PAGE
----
HIV/AIDS-related stigma and discrimination (S&D), lack of social support, poverty, and gender inequalities have been identified as factors in the increased prevalence rate of HIV transmission in Enugu, Nigeria, especially among women ages 15 to 49 years. Despite the funding of reduction programs, HIV/AIDS-related S&D remain a major driving force in the increased rate of new HIV cases in Enugu. This study addressed a perceived need for behavioral change intervention approaches that span all societal factors to reduce the HIV infection rate in Enugu Nigeria. The study was guided by Goffman’s (1963) social S&D theory. The sample was composed of 132 women living with HIV/AIDS WLWHA ages 21 to 54 years, purposefully sampled from the 4 HIV and AIDS comprehensive initiatives care centers in Enugu, Nigeria. Fifteen WLWHA were interviewed and 114 participated in an online survey. The descriptive statistics and a multiple linear regression analysis and comparison revealed a convergent significant relationship between the S&D determinants (social, political, psychological, environmental, and cultural) and HIV/AIDS-related S&D towards WLWHA in Enugu F (4,109) = 45.09, p <.001). It also revealed that the cultural determinant of S&D was a significant predictor of HIV/AIDS-related S&D towards WLWHA in Enugu (? = 0.81, p < 0.001). The implications for positive social change include providing public health professionals evidence-based data to inform policy change, plan and to implement programs that will change societal attitudes and mobilize broad-based community actions to eradicate HIV/AIDS–related S&D toward WLWHA in Enugu, Nigeria, and in Sub-Saharan African Countries.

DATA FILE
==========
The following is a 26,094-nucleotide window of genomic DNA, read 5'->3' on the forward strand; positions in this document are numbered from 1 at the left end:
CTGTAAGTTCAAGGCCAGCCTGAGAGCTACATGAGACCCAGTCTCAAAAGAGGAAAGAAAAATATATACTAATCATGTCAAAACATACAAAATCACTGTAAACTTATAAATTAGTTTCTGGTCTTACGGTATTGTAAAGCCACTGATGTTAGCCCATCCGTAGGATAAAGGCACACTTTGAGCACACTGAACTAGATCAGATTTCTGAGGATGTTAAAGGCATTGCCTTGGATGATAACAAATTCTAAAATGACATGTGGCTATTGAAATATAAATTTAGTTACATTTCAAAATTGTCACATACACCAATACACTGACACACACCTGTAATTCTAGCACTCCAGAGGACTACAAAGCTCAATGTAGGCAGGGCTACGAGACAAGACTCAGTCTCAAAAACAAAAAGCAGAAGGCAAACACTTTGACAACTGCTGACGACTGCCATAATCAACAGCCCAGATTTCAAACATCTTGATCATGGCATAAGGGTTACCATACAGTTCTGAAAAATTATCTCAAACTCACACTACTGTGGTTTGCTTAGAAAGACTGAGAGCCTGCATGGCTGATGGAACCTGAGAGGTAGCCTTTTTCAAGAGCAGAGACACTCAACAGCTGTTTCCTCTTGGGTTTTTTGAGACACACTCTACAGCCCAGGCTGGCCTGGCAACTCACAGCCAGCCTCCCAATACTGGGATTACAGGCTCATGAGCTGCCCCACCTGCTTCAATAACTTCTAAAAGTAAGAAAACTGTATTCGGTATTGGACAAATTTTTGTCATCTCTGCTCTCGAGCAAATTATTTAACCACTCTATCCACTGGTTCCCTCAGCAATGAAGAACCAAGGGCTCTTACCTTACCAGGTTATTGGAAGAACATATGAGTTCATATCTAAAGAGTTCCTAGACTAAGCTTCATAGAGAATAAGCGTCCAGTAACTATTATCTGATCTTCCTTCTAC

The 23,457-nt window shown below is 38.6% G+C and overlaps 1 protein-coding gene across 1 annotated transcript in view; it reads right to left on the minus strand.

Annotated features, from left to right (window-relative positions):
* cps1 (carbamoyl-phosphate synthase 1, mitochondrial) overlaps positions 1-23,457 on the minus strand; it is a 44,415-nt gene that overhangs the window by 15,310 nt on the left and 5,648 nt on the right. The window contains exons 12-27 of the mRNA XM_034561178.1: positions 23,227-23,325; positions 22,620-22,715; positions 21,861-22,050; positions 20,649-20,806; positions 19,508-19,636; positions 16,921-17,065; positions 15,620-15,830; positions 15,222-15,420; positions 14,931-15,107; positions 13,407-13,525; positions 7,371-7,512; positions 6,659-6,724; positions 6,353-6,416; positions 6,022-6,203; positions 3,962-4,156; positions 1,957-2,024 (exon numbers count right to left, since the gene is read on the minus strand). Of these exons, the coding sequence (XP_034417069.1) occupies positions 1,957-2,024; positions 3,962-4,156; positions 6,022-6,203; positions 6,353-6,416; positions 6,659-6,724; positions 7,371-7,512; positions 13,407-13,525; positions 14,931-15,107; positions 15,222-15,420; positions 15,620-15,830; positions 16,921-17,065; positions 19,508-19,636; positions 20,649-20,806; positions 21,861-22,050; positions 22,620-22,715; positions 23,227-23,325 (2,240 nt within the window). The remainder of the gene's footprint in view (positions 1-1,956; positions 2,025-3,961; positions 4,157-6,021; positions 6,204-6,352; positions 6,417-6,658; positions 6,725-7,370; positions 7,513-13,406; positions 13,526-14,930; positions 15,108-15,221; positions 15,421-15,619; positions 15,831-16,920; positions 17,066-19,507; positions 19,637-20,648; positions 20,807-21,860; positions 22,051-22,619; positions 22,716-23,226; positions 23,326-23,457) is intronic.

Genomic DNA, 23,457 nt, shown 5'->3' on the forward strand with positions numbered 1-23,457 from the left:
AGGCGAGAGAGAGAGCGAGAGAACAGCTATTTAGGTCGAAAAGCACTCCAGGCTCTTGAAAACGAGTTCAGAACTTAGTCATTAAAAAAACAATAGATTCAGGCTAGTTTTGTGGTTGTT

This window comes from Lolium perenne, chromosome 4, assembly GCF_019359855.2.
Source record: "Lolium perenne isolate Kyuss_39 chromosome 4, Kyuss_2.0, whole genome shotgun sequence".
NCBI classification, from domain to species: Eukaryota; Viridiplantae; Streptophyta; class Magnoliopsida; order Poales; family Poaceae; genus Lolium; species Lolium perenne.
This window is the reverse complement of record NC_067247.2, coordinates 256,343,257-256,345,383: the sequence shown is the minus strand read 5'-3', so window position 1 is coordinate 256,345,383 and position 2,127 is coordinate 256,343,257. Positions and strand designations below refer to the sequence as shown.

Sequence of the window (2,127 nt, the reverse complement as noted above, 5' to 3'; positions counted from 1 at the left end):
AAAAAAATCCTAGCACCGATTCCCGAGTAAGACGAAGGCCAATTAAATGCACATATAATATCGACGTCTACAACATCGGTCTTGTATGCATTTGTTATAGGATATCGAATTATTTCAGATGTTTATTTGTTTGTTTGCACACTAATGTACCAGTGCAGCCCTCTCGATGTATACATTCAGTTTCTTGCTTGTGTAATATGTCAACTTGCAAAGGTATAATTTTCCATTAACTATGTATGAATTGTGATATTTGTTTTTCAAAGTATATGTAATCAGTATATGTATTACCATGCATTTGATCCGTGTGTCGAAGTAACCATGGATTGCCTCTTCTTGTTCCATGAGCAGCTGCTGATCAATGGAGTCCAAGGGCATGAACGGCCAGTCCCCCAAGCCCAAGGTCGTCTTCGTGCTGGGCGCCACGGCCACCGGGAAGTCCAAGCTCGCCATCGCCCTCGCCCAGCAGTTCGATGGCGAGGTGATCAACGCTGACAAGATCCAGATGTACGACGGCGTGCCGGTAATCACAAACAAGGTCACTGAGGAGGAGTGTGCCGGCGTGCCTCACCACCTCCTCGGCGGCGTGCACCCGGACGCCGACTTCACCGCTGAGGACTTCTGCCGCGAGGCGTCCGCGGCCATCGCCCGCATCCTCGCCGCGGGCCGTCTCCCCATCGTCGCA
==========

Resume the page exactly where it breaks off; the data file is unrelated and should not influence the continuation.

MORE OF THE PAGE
|Commitee:||Aagard, Magdeline, Fulton, Lawrence, Riedel, Eric, Root, Tammy|
|School Location:||United States -- Minnesota|
|Source:||DAI-B 77/12(E), Dissertation Abstracts International|
|Subjects:||Womens studies, Public health, Health care management|
|Keywords:||AIDS, Behavior intervention, HIV, Health disparities, Population health, Stigma|
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